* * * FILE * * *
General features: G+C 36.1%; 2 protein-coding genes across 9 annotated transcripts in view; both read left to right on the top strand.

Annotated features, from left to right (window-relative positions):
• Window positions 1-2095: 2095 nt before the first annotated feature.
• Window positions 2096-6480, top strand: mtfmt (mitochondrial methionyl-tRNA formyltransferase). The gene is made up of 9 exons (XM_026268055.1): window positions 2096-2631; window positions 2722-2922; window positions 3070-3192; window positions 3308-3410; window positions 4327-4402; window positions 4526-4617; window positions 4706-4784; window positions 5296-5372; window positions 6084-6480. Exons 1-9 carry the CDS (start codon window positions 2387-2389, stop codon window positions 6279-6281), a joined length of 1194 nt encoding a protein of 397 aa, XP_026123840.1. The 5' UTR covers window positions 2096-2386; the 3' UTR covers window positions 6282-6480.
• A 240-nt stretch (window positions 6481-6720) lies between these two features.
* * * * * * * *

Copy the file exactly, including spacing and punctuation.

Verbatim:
General features: G+C 36.1%; 2 protein-coding genes across 9 annotated transcripts in view; both read left to right on the top strand.

Annotated features, from left to right (window-relative positions):
• Window positions 1-2095: 2095 nt before the first annotated feature.
• Window positions 2096-6480, top strand: mtfmt (mitochondrial methionyl-tRNA formyltransferase). The gene is made up of 9 exons (XM_026268055.1): window positions 2096-2631; window positions 2722-2922; window positions 3070-3192; window positions 3308-3410; window positions 4327-4402; window positions 4526-4617; window positions 4706-4784; window positions 5296-5372; window positions 6084-6480. Exons 1-9 carry the CDS (start codon window positions 2387-2389, stop codon window positions 6279-6281), a joined length of 1194 nt encoding a protein of 397 aa, XP_026123840.1. The 5' UTR covers window positions 2096-2386; the 3' UTR covers window positions 6282-6480.
• A 240-nt stretch (window positions 6481-6720) lies between these two features.